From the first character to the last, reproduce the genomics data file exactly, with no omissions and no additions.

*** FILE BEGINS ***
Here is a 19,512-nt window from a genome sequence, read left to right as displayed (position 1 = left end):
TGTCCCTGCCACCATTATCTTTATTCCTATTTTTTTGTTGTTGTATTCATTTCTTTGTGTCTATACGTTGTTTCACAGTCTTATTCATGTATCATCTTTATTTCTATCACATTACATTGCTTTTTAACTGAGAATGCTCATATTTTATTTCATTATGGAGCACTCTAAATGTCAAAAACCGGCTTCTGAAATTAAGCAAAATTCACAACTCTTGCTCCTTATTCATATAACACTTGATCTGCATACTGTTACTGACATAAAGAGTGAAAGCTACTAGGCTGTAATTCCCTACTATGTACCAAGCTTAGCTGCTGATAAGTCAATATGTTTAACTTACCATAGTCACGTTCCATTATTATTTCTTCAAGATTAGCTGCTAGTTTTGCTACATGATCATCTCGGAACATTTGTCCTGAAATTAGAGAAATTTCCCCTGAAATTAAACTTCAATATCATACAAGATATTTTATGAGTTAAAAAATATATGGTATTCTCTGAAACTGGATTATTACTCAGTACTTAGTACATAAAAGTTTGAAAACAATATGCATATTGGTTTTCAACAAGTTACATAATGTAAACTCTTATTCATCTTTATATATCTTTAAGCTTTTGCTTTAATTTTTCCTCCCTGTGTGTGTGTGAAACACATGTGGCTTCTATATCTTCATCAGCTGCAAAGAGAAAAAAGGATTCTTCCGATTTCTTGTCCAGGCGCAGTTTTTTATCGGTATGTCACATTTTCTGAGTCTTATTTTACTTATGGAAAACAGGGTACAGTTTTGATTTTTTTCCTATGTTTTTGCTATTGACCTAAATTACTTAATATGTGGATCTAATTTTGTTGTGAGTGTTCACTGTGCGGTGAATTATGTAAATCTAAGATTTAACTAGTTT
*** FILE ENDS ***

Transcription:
Here is a 19,512-nt window from a genome sequence, read left to right as displayed (position 1 = left end):
TGTCCCTGCCACCATTATCTTTATTCCTATTTTTTTGTTGTTGTATTCATTTCTTTGTGTCTATACGTTGTTTCACAGTCTTATTCATGTATCATCTTTATTTCTATCACATTACATTGCTTTTTAACTGAGAATGCTCATATTTTATTTCATTATGGAGCACTCTAAATGTCAAAAACCGGCTTCTGAAATTAAGCAAAATTCACAACTCTTGCTCCTTATTCATATAACACTTGATCTGCATACTGTTACTGACATAAAGAGTGAAAGCTACTAGGCTGTAATTCCCTACTATGTACCAAGCTTAGCTGCTGATAAGTCAATATGTTTAACTTACCATAGTCACGTTCCATTATTATTTCTTCAAGATTAGCTGCTAGTTTTGCTACATGATCATCTCGGAACATTTGTCCTGAAATTAGAGAAATTTCCCCTGAAATTAAACTTCAATATCATACAAGATATTTTATGAGTTAAAAAATATATGGTATTCTCTGAAACTGGATTATTACTCAGTACTTAGTACATAAAAGTTTGAAAACAATATGCATATTGGTTTTCAACAAGTTACATAATGTAAACTCTTATTCATCTTTATATATCTTTAAGCTTTTGCTTTAATTTTTCCTCCCTGTGTGTGTGTGAAACACATGTGGCTTCTATATCTTCATCAGCTGCAAAGAGAAAAAAGGATTCTTCCGATTTCTTGTCCAGGCGCAGTTTTTTATCGGTATGTCACATTTTCTGAGTCTTATTTTACTTATGGAAAACAGGGTACAGTTTTGATTTTTTTCCTATGTTTTTGCTATTGACCTAAATTACTTAATATGTGGATCTAATTTTGTTGTGAGTGTTCACTGTGCGGTGAATTATGTAAATCTAAGATTTAACTAGTTT